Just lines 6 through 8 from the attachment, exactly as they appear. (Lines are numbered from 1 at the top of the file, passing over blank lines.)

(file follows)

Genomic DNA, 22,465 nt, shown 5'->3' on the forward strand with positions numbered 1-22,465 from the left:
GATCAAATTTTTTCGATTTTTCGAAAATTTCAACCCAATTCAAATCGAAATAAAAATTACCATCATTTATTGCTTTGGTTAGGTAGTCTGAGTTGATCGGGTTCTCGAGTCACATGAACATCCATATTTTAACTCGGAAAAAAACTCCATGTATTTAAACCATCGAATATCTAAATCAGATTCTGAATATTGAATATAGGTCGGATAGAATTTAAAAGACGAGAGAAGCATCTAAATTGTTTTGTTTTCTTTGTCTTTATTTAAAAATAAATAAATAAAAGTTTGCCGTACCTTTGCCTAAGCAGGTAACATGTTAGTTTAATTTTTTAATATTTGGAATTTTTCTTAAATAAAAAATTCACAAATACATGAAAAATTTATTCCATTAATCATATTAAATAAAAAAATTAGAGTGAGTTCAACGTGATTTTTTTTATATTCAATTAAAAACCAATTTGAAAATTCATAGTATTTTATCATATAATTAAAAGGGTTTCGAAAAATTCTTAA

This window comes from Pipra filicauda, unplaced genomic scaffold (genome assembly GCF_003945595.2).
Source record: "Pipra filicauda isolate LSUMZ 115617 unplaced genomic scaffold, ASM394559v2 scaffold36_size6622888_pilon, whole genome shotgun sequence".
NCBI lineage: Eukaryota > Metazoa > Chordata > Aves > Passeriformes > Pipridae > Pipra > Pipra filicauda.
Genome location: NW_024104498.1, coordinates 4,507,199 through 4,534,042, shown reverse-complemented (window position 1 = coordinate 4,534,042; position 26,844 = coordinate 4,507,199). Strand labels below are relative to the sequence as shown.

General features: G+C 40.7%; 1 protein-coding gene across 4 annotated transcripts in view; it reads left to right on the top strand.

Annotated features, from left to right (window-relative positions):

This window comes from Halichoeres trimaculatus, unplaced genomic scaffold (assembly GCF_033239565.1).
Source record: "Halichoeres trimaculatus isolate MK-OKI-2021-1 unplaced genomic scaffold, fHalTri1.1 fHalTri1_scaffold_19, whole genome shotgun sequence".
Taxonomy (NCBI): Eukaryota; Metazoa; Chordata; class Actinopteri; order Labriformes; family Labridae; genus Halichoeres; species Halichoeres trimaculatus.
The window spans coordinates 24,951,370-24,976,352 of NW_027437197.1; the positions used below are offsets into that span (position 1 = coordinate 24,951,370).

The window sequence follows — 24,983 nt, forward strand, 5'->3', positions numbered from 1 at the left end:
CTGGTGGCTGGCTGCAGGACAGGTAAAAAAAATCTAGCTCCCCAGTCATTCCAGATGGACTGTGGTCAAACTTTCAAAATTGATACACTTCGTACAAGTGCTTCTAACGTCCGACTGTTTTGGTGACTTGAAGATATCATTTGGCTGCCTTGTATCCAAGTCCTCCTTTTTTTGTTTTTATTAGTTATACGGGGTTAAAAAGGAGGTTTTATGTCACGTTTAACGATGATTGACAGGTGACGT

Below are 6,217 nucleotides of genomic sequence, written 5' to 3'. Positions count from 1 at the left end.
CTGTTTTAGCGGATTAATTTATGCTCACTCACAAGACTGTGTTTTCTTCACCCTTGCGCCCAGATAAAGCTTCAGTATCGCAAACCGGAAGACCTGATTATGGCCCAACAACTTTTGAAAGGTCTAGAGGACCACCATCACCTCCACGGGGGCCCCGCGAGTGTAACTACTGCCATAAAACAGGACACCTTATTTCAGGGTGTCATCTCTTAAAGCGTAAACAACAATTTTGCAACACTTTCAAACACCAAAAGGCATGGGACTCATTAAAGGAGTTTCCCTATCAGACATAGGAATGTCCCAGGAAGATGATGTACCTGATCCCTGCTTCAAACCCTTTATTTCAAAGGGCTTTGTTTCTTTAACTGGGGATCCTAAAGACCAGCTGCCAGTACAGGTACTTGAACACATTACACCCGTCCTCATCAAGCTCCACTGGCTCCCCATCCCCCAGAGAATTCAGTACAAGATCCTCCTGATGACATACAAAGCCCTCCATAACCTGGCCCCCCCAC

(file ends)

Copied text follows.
Genome location: NW_024104498.1, coordinates 4,507,199 through 4,534,042, shown reverse-complemented (window position 1 = coordinate 4,534,042; position 26,844 = coordinate 4,507,199). Strand labels below are relative to the sequence as shown.

General features: G+C 40.7%; 1 protein-coding gene across 4 annotated transcripts in view; it reads left to right on the top strand.

Annotated features, from left to right (window-relative positions):